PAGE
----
Options: N/A
    • By ccap41
      Hey-o,
      I haven't really started a running thread for the new car yet so here it is. I think I owned the car for 8 days when I had my windows tinted 20% all the way around. I cannot stand driving a car w/o tint or the look of a vehicle w/o tint.
      This is about the only "before" picture I have of it.

      Only a few days and $270 later...
      There was actually one thing I bought prior to buying a car that I wanted in my next vehicle... a dash cam. After the accident and knowing that had I not had a witness stop and give their side of the story it could have been a hell hole of he-said she-said.. So I did a little research and bought a Spytec A119 w/ the GPS(you can get it w/o the GPS). Super clean and muuuuch easier install than I expected. The only wires exposed are coming from the center console down and then again from the headliner to the cam itself. The rest is completely hidden.


      A view from the driver's seat... I don't see it at all. That's exactly what I wanted to keep it from being a distraction.

      A view from the outside. It's very difficult to see.

      This past week I finally ordered and received my wheels and tires. This is the first vehicle I've ever actually gone through with changing them as I've always wanted to on all of my vehicles.
      I went with a 18x8 Konig Oversteer wrapped in a 225/45ZR18 Continental ExtremeContact DW. I'll be using the OE setup for the winter months.
      I'll get better pictures of the wheels when I get home.

      OE wheel/tire combo = 47lbs

      New wheel/tire combo = 42.5lbs

       
      I think the only other thing that I would really like to do is wrap the chrome door outline in black or a black chrome.
    • By William Maley
      In the past two years, I have driven three variations of the Volkswagen Golf; the GTI, SportWagen, and R. But I never had the chance to drive the standard Golf. That is until a couple of months ago when a Golf Wolfsburg Edition rolled up. For 2017, the Wolfsburg is one of the two trims on offer (the base S being the other) and comes with lots of equipment for a surprising price. But this is only the cherry on top of an impressive compact hatchback as I would find out.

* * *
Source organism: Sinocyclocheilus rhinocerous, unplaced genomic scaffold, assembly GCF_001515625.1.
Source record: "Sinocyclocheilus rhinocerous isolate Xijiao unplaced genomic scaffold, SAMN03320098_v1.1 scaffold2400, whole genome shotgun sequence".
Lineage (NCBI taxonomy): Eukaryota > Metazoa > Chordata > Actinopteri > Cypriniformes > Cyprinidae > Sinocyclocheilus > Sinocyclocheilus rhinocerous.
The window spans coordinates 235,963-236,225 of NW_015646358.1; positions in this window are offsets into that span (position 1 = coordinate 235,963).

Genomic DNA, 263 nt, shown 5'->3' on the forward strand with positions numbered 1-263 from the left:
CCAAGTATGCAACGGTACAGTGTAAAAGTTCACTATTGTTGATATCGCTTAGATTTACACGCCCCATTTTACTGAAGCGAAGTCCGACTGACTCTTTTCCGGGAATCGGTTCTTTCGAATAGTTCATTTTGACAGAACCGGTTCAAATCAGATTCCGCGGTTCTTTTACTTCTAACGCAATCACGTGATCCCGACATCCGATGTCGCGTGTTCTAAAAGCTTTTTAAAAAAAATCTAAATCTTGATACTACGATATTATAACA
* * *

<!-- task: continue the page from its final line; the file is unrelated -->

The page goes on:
Let’s begin with that surprising price. Our Golf Wolfsburg tester came with an as-tested price of $23,515 and that includes a sunroof, push-button start, heated seats, backup camera, pre-collision braking, blind-spot monitoring, and rain-sensing wipers. Considering the amount of equipment on offer, this might be one of the best values in the compact class. I know that I’m beating a dead horse here, but I wished the Golf was just a little bit more exciting to look at. The clean lines and minimal brightwork make the Golf have a handsome profile. But park it next to something like a Chevrolet Cruze Hatchback, and you kind of wish that Volkswagen did something to make it standout. You could level the same complaint at the Golf’s interior as doesn’t have the same panache or sharpness as some competitors. But I can overlook it as the Golf has one the most functional and well-built interiors in the class. Controls are within easy reach and have a solid feel that is lacking in other compact models. It doesn’t hurt the Golf has a spacious interior for passengers and cargo. I’m 5’8” and found to have plenty of head and legroom sitting in the back. For cargo, the Golf offers up 22.8 cubic feet with the rear seats up and 52.7 cubic feet with them folded, putting it at the top of the class. Like the larger SportWagen and Alltrack, the regular Golf sports a turbocharged 1.8L four-cylinder producing 170 horsepower and 199 pound-feet of torque. My tester came with the optional six-speed automatic. A five-speed manual comes standard. This engine is such a sweetheart as it punches well above its weight. Power comes on a quick and smooth rate, meaning you’ll not be wanting for power when trying to make a pass. The automatic transmission is smart, knowing when it needs to up or downshift and doing so at a quick rate. One item that I gave the Golf SportWagen a lot of praise was the pleasant balance between a smooth ride and sharp handling. The regular Golf is much the same. Taking a corner, the vehicle shows little body roll and the steering provides a linear and quick response. It would be nice if the steering had some more weight, but otherwise, it is a fun car to hustle around. For the daily commute, the Golf offers up a comfortable ride where potholes and other imperfections are ironed out. Road and wind noise are kept to very acceptable levels. If I do have one complaint, it has to deal with the lack of adaptive cruise control. There is already a radar module up front for the pre-collision braking that can monitor vehicles ahead and bring the vehicle to a stop. So why isn’t there the ability to use that module to provide adaptive cruise control? Is it a technical issue or something dealing with the cost? (I'm thinking its the latter). That issue aside, I’m really impressed with the regular Golf. This is one of the vehicles that can deliver on being an all arounder without falling on its face due to one or many things. Plus, the Wolfsburg Edition might be the steal for the 2017 Golf lineup considering what you get. Disclaimer: Volkswagen Provided the Golf, Insurance, and One Tank of Gas